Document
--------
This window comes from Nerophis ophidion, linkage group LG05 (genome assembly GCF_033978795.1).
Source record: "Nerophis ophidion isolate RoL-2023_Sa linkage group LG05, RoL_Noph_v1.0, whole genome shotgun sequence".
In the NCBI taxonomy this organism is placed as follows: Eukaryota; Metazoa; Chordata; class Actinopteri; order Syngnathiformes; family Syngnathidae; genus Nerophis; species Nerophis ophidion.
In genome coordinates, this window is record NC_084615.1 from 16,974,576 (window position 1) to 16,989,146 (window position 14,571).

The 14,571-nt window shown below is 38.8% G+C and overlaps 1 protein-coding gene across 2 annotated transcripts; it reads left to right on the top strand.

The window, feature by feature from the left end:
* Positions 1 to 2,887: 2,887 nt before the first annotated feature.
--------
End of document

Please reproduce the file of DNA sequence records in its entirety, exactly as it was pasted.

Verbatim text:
This window comes from Nerophis ophidion, linkage group LG05 (genome assembly GCF_033978795.1).
Source record: "Nerophis ophidion isolate RoL-2023_Sa linkage group LG05, RoL_Noph_v1.0, whole genome shotgun sequence".
In the NCBI taxonomy this organism is placed as follows: Eukaryota; Metazoa; Chordata; class Actinopteri; order Syngnathiformes; family Syngnathidae; genus Nerophis; species Nerophis ophidion.
In genome coordinates, this window is record NC_084615.1 from 16,974,576 (window position 1) to 16,989,146 (window position 14,571).

The 14,571-nt window shown below is 38.8% G+C and overlaps 1 protein-coding gene across 2 annotated transcripts; it reads left to right on the top strand.

The window, feature by feature from the left end:
* Positions 1 to 2,887: 2,887 nt before the first annotated feature.